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Finland Poised to Reopen Schools as Random Antibody Tests Indicate Low COVID-19 Incidence

CC0 / / Empty classroom
Empty classroom - Sputnik International
According to the Institute for Health and Welfare (THL), children make up “a very small part” of those infected and develop only mild symptoms, if any at all.

Starting 14 May, Finland’s classrooms will gradually reopen after being shuttered for nearly two months in a bid to stem the spread of the novel coronavirus, Social Democrat Prime Minister Sanna Marin announced.

The nation’s schools switched to remote learning on 18 March, as the government declared a state of emergency over the coronavirus.

According to Marin, schools will be opened in stages in a controlled manner, in accordance with health officials' guidance and keeping classrooms separate from each other, possibly even in several shifts. Primary and lower secondary schools will be the first to reopen, the newspaper Hufvudstadsbladet reported.

The prime minister explained the decision was made based on health authorities' assessments. According to the Institute for Health and Welfare (THL), children make up “a very small part” of those infected and develop only mild symptoms if they develop any at all. Not a single Finnish child has received hospital or intensive care for COVID-19, THL emphasised.

Marin stressed that remote classes will no longer be permitted once classrooms open again. She saw no legal barriers to opening schools again, and underscored that all children have a right to an education.

Education Minister Li Andersson said new guidelines will be unveiled in a bid to avoid unnecessary physical contact between students. Also, fewer pupils will be gathered in classrooms and other common spaces, like cafeterias. Lastly, no parties or traditional end-of-the-year festivities will be held. At the same time, no obligatory face masks have been prescribed by the Institute for Health and Welfare.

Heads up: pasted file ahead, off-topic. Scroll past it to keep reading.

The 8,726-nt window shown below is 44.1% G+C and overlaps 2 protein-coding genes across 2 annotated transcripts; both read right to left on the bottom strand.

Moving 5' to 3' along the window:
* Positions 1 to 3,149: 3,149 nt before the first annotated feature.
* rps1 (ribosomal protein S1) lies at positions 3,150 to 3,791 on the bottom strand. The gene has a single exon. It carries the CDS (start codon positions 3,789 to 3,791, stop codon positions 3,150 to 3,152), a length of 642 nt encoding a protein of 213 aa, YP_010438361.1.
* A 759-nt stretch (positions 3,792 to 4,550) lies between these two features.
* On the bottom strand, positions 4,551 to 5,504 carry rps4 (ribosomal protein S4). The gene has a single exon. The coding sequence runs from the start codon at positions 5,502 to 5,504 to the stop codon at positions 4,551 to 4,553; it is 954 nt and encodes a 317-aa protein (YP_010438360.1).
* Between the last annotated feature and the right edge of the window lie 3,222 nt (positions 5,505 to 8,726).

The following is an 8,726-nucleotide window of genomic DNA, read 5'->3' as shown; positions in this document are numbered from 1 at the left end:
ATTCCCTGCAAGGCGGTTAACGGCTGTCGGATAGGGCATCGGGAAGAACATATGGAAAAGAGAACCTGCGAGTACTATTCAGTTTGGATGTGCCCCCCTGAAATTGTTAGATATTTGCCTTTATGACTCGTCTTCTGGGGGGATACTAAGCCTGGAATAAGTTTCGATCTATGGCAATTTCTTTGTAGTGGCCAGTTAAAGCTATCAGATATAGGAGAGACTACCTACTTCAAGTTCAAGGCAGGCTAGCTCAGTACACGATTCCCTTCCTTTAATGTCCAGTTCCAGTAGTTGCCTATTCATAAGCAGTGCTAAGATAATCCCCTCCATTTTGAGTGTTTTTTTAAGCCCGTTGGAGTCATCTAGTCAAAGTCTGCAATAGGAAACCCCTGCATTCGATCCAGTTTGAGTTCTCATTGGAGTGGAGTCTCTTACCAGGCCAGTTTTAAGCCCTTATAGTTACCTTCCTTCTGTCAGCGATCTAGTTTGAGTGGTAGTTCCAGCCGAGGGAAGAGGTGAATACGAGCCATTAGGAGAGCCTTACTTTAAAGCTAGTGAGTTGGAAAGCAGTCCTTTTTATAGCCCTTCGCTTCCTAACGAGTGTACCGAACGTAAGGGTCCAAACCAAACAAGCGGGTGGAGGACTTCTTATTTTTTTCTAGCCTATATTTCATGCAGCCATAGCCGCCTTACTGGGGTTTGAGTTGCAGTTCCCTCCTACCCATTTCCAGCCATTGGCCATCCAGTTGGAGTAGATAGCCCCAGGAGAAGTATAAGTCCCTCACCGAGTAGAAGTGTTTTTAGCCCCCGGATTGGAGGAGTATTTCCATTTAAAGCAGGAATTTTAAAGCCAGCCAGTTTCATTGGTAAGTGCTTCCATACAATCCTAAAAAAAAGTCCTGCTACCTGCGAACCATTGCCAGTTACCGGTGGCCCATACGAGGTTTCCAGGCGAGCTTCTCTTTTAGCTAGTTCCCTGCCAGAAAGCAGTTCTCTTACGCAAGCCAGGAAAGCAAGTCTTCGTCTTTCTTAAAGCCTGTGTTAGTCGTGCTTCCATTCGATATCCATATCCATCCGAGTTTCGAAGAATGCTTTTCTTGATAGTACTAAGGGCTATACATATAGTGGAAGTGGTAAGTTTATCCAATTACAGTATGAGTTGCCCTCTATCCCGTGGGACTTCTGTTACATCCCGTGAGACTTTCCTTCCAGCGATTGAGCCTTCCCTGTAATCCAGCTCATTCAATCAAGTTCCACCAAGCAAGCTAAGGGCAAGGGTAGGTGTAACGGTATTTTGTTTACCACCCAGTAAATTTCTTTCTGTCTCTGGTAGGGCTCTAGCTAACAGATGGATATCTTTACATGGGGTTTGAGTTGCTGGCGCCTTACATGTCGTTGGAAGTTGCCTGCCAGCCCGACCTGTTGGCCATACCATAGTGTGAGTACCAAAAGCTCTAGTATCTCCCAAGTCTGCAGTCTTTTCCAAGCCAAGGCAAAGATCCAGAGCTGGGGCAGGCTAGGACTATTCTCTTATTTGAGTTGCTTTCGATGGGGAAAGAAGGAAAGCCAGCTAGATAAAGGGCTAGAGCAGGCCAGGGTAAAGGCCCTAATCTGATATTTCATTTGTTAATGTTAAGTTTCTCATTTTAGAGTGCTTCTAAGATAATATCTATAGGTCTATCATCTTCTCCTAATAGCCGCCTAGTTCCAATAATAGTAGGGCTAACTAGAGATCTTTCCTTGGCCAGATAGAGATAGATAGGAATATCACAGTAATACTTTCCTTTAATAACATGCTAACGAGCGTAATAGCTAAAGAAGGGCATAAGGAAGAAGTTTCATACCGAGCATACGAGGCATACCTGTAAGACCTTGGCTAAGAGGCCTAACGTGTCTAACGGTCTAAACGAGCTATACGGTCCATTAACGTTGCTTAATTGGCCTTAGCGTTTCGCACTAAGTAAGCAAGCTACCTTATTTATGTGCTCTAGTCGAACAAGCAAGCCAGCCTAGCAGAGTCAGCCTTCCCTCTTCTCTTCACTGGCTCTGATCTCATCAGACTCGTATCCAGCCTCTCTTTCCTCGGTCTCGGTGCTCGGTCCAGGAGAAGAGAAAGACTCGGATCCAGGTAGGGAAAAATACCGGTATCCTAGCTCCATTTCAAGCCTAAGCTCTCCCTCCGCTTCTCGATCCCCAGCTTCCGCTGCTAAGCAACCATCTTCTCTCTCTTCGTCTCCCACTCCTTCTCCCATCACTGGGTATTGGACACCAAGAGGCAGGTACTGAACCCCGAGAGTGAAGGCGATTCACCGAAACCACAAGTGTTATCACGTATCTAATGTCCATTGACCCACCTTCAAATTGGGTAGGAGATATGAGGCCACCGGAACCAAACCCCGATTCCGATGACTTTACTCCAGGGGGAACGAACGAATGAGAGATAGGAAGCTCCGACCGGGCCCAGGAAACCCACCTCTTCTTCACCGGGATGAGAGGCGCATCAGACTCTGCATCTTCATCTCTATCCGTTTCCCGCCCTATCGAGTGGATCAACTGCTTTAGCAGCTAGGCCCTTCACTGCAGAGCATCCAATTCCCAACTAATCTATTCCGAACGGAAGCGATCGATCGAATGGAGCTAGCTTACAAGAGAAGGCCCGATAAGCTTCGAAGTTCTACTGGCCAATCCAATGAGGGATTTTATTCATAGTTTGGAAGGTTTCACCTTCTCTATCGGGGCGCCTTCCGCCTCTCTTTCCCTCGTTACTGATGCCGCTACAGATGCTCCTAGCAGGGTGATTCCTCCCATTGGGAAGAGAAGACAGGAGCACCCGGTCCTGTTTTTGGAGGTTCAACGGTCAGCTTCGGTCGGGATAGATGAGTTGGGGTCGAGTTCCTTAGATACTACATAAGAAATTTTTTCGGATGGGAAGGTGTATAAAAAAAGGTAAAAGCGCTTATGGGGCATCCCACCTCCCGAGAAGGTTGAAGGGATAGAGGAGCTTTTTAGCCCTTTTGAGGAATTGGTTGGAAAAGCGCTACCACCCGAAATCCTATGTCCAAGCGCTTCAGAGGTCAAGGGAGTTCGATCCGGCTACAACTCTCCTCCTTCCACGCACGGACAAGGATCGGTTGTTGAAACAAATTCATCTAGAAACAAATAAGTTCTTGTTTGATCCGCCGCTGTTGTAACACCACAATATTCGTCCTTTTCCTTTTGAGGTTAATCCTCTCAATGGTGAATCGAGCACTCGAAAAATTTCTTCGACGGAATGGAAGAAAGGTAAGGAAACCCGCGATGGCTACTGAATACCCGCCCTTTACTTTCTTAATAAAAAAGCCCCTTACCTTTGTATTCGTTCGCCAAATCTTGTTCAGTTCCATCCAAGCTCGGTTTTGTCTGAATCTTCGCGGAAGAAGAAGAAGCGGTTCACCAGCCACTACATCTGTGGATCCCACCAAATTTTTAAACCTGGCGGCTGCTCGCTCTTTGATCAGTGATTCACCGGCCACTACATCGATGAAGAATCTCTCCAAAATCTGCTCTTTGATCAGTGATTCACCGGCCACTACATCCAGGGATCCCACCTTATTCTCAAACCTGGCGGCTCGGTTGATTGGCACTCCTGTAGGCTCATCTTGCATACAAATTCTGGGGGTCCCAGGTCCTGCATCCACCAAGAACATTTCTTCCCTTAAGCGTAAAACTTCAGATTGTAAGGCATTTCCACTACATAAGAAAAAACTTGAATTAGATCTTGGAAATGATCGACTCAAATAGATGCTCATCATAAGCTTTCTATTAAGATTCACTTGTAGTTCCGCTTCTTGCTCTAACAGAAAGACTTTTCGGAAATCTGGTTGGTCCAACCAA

Andersson said the government was unconvinced by the teachers' union's negative opinion about the reopening of schools before summer break. According to Andersson, keepings schools closed was “not sustainable epidemiologically”.

The Finnish authorities are poised to open up the country and gradually remove the restrictions and bans, as the THL has only found “very few” people who have had the disease. Earlier this month, THL began researching the spread of the novel coronavirus by random antibody testing starting in the metropolitan province of Uusimaa, which was hit the hardest and was even sealed off from the rest of the country for a period of several weeks. So far, only 2 percent of the tests (11 out of 516) returned positive, which indicates that only a minor part of the population may have had COVID-19.

Other measures taken during the state of emergency still remain in place, including a ban on gatherings of more than 10 people and the closure of museums, theatres, cinemas, hobby facilities, swimming pools, youth clubs, and other meeting points.

In opening schools, Finland is following its Nordic cousins. In Denmark, schools opened after Easter, whereas Norway has been gradually opening up since 20 April, both utilising the same concept as Finland. In Sweden, daycare centres, preschools, and primary schools never closed.

With under 5,000 confirmed cases, 2,800 recoveries and 206 deaths, Finland remains the least-hit Nordic nation.

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